Over the last three decades a remarkable transformation of the U.S. chicken industry has taken place. From an industry that produced mostly whole and cut-up bone-in chicken in the 1980s it transformed itself into the boneless skinless breast industry. The transformation took place at a heady pace. From a few hundred million pounds in 1985, production of boneless skinless breast soared to 6 billion pounds in 2010 and shows no signs of slowing down even in the face of punishingly low prices.
Part of the reason for this remarkable transformation is, of course, consumer demand for convenient foods both at home and away from home. In addition, the industry has gotten really good at producing the stuff. Breeding companies developed fast growing birds that produce a large percentage of breast meat with an ever better feed conversion, veterinarians have kept the birds healthy and nutritionists fine tuned the diet. The chicken companies themselves took advantage of economies of scale to produce boneless skinless breast at ever lower cost. As a result of all this effort, the wholesale price of boneless skinless breast fell dramatically in the last 30 years from $4.50 per pound to just about $1.25 recently (both in 2010 dollars).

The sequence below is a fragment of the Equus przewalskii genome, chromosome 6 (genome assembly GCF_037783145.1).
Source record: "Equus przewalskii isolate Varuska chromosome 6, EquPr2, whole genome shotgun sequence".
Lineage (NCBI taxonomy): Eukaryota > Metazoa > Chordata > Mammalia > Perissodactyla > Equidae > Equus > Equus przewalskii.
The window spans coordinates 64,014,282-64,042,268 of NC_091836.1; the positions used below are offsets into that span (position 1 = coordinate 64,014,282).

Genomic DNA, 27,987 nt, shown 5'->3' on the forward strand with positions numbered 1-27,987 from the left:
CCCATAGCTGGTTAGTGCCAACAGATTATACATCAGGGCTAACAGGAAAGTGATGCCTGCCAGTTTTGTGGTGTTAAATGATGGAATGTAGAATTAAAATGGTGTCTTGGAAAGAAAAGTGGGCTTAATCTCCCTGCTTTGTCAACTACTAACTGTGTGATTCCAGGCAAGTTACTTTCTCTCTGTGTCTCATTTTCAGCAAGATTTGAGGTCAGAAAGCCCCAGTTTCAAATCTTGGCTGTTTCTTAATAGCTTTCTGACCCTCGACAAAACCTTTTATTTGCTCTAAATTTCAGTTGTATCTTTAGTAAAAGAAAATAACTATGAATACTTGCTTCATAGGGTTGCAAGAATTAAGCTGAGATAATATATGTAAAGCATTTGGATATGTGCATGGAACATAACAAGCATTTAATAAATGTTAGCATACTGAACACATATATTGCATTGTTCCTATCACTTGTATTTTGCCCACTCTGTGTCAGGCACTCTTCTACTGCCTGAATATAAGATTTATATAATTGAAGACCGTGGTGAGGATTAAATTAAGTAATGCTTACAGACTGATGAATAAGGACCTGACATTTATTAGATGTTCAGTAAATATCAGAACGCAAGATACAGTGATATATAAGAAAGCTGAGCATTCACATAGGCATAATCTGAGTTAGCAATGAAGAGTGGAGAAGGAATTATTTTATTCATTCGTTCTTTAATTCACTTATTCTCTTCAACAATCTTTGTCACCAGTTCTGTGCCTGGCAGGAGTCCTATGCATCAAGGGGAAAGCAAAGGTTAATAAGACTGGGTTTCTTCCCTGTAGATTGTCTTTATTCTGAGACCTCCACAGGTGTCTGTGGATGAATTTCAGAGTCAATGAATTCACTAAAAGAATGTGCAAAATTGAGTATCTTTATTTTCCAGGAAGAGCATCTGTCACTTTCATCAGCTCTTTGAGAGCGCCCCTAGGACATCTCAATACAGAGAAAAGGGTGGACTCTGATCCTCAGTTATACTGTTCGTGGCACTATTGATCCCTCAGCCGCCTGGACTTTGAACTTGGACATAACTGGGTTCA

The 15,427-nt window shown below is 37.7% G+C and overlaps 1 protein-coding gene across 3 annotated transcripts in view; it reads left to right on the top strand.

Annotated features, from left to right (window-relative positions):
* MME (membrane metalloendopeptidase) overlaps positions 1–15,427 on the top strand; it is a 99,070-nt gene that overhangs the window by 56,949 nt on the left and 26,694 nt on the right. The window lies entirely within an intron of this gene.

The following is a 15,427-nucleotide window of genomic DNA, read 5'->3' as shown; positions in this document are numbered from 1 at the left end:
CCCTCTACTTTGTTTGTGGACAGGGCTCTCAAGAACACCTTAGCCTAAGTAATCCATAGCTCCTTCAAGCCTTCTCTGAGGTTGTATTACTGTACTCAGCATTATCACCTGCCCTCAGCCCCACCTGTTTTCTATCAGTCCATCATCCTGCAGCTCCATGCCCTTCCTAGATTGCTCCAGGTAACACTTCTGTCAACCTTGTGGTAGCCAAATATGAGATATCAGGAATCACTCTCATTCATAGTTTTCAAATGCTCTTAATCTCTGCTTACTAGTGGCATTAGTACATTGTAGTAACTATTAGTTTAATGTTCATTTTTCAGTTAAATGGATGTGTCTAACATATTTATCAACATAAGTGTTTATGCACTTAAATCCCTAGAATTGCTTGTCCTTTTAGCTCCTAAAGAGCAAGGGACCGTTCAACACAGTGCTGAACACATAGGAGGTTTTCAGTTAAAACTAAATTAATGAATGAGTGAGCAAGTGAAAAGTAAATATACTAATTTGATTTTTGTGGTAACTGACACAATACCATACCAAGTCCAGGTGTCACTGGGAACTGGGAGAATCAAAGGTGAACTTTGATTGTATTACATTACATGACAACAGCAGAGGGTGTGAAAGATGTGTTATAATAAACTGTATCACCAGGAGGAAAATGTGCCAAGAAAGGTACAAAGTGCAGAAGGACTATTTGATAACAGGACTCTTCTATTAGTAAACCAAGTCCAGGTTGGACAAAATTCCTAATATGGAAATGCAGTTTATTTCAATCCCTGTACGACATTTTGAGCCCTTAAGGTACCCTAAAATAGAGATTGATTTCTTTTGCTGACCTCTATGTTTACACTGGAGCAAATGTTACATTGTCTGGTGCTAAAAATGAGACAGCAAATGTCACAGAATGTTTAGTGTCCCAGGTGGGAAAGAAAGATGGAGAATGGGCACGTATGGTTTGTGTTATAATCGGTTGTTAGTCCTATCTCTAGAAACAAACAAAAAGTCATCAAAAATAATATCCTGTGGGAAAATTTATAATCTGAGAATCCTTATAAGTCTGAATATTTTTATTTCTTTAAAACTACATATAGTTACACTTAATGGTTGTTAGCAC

In the last year the combination of high grain prices and economic recession resulted in boneless skinless breast prices lower than the cost of production. Despite losses, the industry continued to increase the production of the largest chicken in 2011 (most going to deboning) while cutting back only on the smaller chickens (all other uses). This trend will continue despite this temporary setback.
On the surface, the behavior of the industry in sustaining losses in boneless skinless breast appears to be suicidal. However, it may not be irrational. The great recession will end in due time and the demand for boneless skinless breast will soar. The U.S. is now eating 20 pounds per capita of boneless skinless breast. By 2030, 325 million people in the U.S. will be eating, as a conservative estimate, 30 pounds of boneless skinless breast requiring production of at least 10 billion pounds. To paraphrase Clint Eastwood, this is only halftime in the development of the boneless skinless breast chicken industry.